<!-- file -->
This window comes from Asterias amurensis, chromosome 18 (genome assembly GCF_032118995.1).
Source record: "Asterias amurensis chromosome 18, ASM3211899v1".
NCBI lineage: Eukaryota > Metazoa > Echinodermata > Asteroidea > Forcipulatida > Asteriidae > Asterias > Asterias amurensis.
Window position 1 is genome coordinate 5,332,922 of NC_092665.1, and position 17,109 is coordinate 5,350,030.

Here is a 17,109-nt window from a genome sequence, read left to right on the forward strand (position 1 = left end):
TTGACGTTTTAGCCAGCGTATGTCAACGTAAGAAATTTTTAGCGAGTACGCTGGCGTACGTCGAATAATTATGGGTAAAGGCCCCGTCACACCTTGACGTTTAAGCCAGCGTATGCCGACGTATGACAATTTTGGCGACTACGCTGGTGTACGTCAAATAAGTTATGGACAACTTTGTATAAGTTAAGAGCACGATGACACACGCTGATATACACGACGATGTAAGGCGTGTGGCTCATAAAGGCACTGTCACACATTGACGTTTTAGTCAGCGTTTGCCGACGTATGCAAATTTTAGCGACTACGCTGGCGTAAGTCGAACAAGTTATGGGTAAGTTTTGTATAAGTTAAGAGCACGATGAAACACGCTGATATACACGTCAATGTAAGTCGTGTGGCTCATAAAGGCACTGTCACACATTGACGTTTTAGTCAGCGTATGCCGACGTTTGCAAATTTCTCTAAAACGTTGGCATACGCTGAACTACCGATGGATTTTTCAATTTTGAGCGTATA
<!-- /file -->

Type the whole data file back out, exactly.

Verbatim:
This window comes from Asterias amurensis, chromosome 18 (genome assembly GCF_032118995.1).
Source record: "Asterias amurensis chromosome 18, ASM3211899v1".
NCBI lineage: Eukaryota > Metazoa > Echinodermata > Asteroidea > Forcipulatida > Asteriidae > Asterias > Asterias amurensis.
Window position 1 is genome coordinate 5,332,922 of NC_092665.1, and position 17,109 is coordinate 5,350,030.

Here is a 17,109-nt window from a genome sequence, read left to right on the forward strand (position 1 = left end):
TTGACGTTTTAGCCAGCGTATGTCAACGTAAGAAATTTTTAGCGAGTACGCTGGCGTACGTCGAATAATTATGGGTAAAGGCCCCGTCACACCTTGACGTTTAAGCCAGCGTATGCCGACGTATGACAATTTTGGCGACTACGCTGGTGTACGTCAAATAAGTTATGGACAACTTTGTATAAGTTAAGAGCACGATGACACACGCTGATATACACGACGATGTAAGGCGTGTGGCTCATAAAGGCACTGTCACACATTGACGTTTTAGTCAGCGTTTGCCGACGTATGCAAATTTTAGCGACTACGCTGGCGTAAGTCGAACAAGTTATGGGTAAGTTTTGTATAAGTTAAGAGCACGATGAAACACGCTGATATACACGTCAATGTAAGTCGTGTGGCTCATAAAGGCACTGTCACACATTGACGTTTTAGTCAGCGTATGCCGACGTTTGCAAATTTCTCTAAAACGTTGGCATACGCTGAACTACCGATGGATTTTTCAATTTTGAGCGTATA